Why is that? I honestly can't stand it when something is hyped as "the next [insert film title/director/actor here]." That's why I disagree that Shyamalan is the the next Spielberg, or why Blomkamp or J.J. Abrams don't hold that title either. None of these directors will ever be Spielberg; only the latter can hold that. Sure, the influences he had on Abrams and Shyamalan are more than evident, but those directors also have their own unique style that differs from Spielberg's. No one can be the next Spielberg because no one can be exactly like him, and that's not a bad thing. Perhaps that's why Shyamalan's career has been in free-fall: people expect Spielbergian films from him, whether they consciously mean to or not. That pressure to deliver may have prevented him from making the films he truly intended to make (of course, it could be that he just ran out of freshness in his work. That's very plausible as well.).
Two men, two singular talents.
And this doesn't apply to directors. When a film is called "the next 'Ring'" or "the next 'Twilight'" or, in the case of Twilight, "the next 'Harry Potter,'" it irritates me to know that people will go into those films expecting the films they're being compared to. There are huge differences between Twilight and the Harry Potter films, just as there are huge differences between The Ring and something like The Uninvited. Taylor Lautner is not "the next Tom Cruise", either, because their respective careers and talent are markedly different.
The point of all of these is that films, directors, and actors should be weighed on their own merits, not how they're "the next" anything. Everyone's got a unique level of talent and career, and should be viewed as such. Of course influences are present, and to be influenced by another director/film/actor is certainly worthy of being pointed out, but to call Christopher Nolan the next Stanley Kubrick doesn't do justice to either man.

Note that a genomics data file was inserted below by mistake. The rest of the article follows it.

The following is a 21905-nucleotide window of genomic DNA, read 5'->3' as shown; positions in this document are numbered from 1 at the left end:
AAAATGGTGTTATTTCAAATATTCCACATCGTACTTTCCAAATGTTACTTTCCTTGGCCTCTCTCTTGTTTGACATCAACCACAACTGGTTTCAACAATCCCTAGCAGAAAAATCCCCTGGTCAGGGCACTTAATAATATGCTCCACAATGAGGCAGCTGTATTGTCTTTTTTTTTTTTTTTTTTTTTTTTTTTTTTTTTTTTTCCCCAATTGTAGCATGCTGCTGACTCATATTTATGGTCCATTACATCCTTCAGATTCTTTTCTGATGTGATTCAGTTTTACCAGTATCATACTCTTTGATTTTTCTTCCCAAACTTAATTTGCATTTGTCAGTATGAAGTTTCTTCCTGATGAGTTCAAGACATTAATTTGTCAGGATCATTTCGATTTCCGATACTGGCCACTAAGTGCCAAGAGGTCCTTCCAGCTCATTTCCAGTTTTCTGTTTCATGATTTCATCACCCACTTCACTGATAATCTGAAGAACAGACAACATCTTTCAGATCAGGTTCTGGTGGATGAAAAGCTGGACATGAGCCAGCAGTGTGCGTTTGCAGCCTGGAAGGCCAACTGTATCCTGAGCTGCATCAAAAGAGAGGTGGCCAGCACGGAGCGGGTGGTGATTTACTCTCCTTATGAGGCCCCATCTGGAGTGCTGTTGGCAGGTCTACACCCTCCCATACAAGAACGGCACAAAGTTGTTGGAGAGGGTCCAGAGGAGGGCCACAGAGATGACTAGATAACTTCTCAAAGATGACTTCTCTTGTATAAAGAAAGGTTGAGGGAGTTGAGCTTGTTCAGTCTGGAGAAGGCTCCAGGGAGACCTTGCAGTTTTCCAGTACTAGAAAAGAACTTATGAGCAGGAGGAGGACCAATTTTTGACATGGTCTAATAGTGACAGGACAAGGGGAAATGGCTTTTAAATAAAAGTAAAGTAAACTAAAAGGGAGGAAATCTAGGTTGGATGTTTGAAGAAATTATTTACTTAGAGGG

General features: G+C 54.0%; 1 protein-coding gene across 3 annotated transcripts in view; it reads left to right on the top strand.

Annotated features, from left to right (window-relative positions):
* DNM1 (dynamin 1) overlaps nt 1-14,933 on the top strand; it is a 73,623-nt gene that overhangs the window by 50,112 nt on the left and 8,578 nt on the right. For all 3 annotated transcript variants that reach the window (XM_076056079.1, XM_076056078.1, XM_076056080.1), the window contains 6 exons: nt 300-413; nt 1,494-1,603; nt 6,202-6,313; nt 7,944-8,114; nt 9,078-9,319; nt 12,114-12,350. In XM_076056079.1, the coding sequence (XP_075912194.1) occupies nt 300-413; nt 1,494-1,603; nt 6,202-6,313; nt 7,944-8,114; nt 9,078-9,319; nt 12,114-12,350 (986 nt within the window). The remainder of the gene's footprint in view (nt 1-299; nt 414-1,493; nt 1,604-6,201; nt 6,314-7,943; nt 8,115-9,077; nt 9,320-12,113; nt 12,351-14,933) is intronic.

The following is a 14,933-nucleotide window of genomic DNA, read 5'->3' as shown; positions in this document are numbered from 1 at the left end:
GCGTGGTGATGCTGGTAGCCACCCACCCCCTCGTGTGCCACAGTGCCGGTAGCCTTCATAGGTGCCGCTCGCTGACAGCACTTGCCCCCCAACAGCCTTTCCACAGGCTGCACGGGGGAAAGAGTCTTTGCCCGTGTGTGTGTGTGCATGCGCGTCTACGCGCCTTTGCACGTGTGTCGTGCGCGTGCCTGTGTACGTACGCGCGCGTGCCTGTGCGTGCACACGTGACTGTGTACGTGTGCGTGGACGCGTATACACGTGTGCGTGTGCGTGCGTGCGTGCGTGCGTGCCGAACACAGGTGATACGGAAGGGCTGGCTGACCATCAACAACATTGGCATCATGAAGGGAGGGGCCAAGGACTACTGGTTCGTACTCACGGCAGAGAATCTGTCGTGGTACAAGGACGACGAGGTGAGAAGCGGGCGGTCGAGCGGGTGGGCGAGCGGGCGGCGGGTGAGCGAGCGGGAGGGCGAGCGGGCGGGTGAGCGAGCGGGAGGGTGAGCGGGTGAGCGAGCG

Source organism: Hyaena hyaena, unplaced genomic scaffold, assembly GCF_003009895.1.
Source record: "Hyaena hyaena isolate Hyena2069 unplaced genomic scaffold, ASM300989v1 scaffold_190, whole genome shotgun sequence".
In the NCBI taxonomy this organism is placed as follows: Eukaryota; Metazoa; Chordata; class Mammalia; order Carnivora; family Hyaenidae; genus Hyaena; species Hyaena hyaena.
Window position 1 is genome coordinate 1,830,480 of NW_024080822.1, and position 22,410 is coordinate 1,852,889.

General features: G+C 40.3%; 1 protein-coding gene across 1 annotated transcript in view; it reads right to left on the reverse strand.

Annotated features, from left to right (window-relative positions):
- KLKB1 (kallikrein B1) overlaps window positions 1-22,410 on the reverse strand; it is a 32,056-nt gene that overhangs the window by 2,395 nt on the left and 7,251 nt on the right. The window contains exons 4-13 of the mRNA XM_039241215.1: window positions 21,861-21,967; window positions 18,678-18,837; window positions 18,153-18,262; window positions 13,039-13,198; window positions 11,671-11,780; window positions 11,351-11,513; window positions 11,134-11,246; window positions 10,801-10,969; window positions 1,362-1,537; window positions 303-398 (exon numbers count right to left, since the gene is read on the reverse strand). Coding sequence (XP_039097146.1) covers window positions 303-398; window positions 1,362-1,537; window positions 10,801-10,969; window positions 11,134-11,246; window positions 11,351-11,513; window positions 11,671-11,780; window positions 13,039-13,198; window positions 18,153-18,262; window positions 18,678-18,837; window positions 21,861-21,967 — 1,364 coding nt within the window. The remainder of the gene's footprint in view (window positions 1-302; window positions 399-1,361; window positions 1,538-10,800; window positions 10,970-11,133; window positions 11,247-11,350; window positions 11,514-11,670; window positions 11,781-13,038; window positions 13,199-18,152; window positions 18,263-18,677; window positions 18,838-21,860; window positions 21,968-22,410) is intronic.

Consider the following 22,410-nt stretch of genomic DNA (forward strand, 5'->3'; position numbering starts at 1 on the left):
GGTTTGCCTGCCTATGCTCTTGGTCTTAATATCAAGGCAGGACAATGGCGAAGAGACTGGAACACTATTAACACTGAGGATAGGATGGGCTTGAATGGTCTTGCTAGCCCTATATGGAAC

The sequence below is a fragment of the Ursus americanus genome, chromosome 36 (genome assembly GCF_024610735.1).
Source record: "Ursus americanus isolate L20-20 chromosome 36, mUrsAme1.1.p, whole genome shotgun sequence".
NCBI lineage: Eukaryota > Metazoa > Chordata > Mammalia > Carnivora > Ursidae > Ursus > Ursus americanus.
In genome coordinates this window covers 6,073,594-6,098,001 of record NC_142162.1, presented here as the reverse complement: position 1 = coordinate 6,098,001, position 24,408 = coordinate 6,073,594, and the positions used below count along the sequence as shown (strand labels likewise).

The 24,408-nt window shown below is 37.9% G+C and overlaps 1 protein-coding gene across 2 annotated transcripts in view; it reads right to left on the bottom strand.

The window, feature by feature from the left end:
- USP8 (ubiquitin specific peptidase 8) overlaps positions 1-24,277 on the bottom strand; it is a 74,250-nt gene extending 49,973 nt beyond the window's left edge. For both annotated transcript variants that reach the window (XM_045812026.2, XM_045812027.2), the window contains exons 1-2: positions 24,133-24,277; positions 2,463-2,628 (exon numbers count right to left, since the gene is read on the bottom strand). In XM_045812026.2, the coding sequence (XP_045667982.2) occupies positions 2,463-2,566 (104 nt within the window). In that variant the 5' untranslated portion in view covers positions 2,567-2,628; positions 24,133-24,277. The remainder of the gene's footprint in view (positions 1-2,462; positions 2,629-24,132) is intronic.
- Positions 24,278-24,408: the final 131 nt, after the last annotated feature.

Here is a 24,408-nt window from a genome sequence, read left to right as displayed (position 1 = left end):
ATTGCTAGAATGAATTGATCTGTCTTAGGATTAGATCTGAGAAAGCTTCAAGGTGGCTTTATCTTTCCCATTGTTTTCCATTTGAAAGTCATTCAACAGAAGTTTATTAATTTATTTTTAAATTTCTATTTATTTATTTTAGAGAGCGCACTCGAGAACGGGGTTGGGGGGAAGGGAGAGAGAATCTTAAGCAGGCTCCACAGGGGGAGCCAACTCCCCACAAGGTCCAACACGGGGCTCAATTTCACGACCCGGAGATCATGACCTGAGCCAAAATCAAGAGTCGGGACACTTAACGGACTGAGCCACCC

PS Speaking of Christopher Nolan, I want to take a minute to justify the use of close-up in the action scenes of Inception rather than wide shots. Cinema is art. Therefore, the director is the artist, creating on his canvas the vision that he has. The close-ups are justified by Nolan's effort to add tension to the scenes. Yes, there's more spectacle to be had from wide-shots, where one can see everything that's happening. But with the close-up you can't see everything, placing you in the action. As a result, the tension increases, and the film works better on a whole as an action film. That's not to say that all action sequences should be in close-up. I'm just saying that its the director's (and cinematographer's) decision, and if it works for the benefit of the film, then it's acceptable.